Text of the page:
Oct. 25, 2000
106th Congress Did Little for Consumers,
Public Citizen Vote Analysis Shows
Pre-Election Vote Chart Rates Lawmakers on Pro-Consumer Votes
WASHINGTON, D.C. — Public Citizen today released its scorecard rating members of Congress on how often they voted in the consumer s interests during the 1999-2000 Congress. Public Citizen released the chart even as the Republican leadership has been unable to wrap up work for the year. The organization is disseminating the information now to reach voters well before they head to the polls.
The vote chart scores each member of Congress on a 0-100 percent scale and includes “best” and “worst” lists. Just four U.S. senators and 32 members of the House of Representatives received perfect scores. Thirteen senators and 36 representatives received scores of 0, the lowest possible. (See attachment.)
“While this scorecard is not exhaustive, the votes covered show that Congress passed into law several harmful measures and enacted few measures that helped consumers,” Public Citizen President Joan Claybrook said.
The issues on which Public Citizen rated lawmakers included campaign finance reform, Medicare prescription drug coverage, international trade, corporate welfare, patients rights, fuel efficiency, nuclear waste disposal, liability protections, regulatory protections and food safety.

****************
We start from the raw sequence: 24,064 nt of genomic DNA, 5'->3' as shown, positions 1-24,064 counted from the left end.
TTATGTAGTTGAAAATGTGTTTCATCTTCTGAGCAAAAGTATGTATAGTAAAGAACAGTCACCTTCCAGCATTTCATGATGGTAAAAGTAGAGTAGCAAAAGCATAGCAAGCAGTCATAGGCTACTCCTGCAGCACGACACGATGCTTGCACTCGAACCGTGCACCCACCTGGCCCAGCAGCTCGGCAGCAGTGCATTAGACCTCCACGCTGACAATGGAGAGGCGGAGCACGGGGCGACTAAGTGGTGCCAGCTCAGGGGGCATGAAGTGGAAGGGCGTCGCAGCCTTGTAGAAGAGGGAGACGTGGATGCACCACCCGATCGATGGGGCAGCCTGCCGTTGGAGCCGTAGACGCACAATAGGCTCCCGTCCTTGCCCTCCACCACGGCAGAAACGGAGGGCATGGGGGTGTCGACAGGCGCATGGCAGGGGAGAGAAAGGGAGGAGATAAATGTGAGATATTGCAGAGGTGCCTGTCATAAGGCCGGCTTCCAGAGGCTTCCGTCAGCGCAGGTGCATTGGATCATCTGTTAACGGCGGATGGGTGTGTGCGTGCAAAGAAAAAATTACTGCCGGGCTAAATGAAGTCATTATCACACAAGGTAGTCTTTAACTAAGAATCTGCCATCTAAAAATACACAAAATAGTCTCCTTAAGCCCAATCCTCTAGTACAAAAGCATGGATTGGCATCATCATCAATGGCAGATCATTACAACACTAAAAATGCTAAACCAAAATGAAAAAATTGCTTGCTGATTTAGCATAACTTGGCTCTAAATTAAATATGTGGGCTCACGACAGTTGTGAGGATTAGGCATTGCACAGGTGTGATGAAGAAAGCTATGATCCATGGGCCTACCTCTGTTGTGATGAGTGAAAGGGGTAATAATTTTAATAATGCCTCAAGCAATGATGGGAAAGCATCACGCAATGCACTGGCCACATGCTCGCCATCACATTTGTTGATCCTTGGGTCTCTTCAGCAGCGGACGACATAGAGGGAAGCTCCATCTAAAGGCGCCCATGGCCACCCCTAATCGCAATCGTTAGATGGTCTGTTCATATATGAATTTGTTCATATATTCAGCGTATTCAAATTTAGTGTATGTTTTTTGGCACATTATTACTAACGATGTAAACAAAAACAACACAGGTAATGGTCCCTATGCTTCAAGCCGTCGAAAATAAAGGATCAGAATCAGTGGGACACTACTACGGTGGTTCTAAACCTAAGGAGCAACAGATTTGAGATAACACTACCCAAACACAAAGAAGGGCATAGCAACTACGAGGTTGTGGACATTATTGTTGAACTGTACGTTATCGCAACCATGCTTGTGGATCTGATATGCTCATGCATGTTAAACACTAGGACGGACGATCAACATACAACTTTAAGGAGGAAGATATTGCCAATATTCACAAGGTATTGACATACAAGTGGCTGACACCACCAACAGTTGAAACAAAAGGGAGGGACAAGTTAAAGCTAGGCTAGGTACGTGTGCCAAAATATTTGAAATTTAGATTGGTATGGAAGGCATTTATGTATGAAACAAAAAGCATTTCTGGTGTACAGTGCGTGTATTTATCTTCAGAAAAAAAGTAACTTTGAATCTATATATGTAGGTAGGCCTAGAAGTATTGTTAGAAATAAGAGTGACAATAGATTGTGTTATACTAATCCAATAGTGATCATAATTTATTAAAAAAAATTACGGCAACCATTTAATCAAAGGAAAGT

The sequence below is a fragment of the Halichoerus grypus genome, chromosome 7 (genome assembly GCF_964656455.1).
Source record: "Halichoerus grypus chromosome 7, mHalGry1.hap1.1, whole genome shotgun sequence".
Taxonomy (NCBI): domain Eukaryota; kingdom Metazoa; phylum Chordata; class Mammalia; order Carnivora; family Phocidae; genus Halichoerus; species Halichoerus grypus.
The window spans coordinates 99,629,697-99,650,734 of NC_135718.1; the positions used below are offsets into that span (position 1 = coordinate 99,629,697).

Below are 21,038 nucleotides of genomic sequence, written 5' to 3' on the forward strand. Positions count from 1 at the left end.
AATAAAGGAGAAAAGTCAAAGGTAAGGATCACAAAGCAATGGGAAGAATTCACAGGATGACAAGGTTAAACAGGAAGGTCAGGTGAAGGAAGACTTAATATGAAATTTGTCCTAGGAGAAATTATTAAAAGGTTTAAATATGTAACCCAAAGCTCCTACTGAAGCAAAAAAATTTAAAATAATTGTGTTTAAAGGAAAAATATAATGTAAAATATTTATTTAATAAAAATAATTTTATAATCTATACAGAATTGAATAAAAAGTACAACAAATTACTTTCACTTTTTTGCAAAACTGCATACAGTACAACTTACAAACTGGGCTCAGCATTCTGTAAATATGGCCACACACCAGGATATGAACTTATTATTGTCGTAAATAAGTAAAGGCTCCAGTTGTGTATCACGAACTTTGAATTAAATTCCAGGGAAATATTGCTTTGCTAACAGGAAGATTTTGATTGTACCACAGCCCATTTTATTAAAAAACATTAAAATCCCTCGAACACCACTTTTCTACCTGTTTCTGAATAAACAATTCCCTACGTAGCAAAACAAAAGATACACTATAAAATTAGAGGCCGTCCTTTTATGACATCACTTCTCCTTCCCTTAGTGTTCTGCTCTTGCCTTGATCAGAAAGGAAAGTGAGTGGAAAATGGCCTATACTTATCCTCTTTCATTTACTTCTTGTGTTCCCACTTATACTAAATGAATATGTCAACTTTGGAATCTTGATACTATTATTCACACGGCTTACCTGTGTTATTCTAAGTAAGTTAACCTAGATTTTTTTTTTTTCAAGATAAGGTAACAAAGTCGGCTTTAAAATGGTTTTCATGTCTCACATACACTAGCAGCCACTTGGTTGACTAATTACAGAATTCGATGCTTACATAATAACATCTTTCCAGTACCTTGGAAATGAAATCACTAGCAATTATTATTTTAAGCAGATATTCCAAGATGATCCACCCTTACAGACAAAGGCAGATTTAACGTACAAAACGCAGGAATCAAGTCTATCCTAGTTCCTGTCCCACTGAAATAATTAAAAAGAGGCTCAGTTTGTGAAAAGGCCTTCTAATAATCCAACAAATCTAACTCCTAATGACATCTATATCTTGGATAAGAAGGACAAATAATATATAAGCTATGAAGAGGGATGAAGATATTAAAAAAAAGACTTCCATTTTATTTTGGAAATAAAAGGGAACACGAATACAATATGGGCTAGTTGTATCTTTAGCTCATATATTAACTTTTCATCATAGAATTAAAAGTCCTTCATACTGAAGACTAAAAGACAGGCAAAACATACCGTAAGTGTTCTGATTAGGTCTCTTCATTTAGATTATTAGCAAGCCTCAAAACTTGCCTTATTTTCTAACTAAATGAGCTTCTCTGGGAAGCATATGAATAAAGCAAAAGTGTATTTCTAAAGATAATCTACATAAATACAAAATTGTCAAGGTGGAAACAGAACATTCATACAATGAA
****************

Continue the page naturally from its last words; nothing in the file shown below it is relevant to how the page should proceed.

Three bills deemed harmful by Public Citizen became law. They were a measure to grant permanent normal trade relations to China, a “NAFTA for Africa” trade bill that will benefit multinational corporations at the expense of African countries, and legislation that limits the legal liability for high-tech companies that developed products with Y2K defects.
On the positive side, Congress made progress on campaign finance reform and a patients bill of rights, both of which were blocked in the Senate. Congress passed a new campaign finance disclosure law for section 527 groups and a limited auto safety law; however, these votes were not scored by Public Citizen either because they passed by an overwhelming margin or they passed on a voice vote.
The vote chart includes information about campaign money raised by each lawmaker. It is on the Web at https://www.citizen.org/vchart00/map.htm, and is searchable by member or state delegation.